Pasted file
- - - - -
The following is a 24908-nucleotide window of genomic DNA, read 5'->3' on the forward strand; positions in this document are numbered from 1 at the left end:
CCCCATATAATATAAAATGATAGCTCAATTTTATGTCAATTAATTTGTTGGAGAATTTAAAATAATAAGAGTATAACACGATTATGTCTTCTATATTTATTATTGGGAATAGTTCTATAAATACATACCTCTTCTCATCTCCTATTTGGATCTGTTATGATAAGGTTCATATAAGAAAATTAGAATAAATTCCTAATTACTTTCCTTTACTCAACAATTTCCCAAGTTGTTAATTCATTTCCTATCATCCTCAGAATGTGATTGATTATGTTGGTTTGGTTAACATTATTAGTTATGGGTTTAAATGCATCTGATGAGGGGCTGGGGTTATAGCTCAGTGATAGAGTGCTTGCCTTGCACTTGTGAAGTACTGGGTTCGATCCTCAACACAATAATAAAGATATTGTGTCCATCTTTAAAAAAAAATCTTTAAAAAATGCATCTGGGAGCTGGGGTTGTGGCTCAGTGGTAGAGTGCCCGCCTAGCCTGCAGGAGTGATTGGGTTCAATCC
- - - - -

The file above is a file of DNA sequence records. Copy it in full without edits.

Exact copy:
The following is a 24908-nucleotide window of genomic DNA, read 5'->3' on the forward strand; positions in this document are numbered from 1 at the left end:
CCCCATATAATATAAAATGATAGCTCAATTTTATGTCAATTAATTTGTTGGAGAATTTAAAATAATAAGAGTATAACACGATTATGTCTTCTATATTTATTATTGGGAATAGTTCTATAAATACATACCTCTTCTCATCTCCTATTTGGATCTGTTATGATAAGGTTCATATAAGAAAATTAGAATAAATTCCTAATTACTTTCCTTTACTCAACAATTTCCCAAGTTGTTAATTCATTTCCTATCATCCTCAGAATGTGATTGATTATGTTGGTTTGGTTAACATTATTAGTTATGGGTTTAAATGCATCTGATGAGGGGCTGGGGTTATAGCTCAGTGATAGAGTGCTTGCCTTGCACTTGTGAAGTACTGGGTTCGATCCTCAACACAATAATAAAGATATTGTGTCCATCTTTAAAAAAAAATCTTTAAAAAATGCATCTGGGAGCTGGGGTTGTGGCTCAGTGGTAGAGTGCCCGCCTAGCCTGCAGGAGTGATTGGGTTCAATCC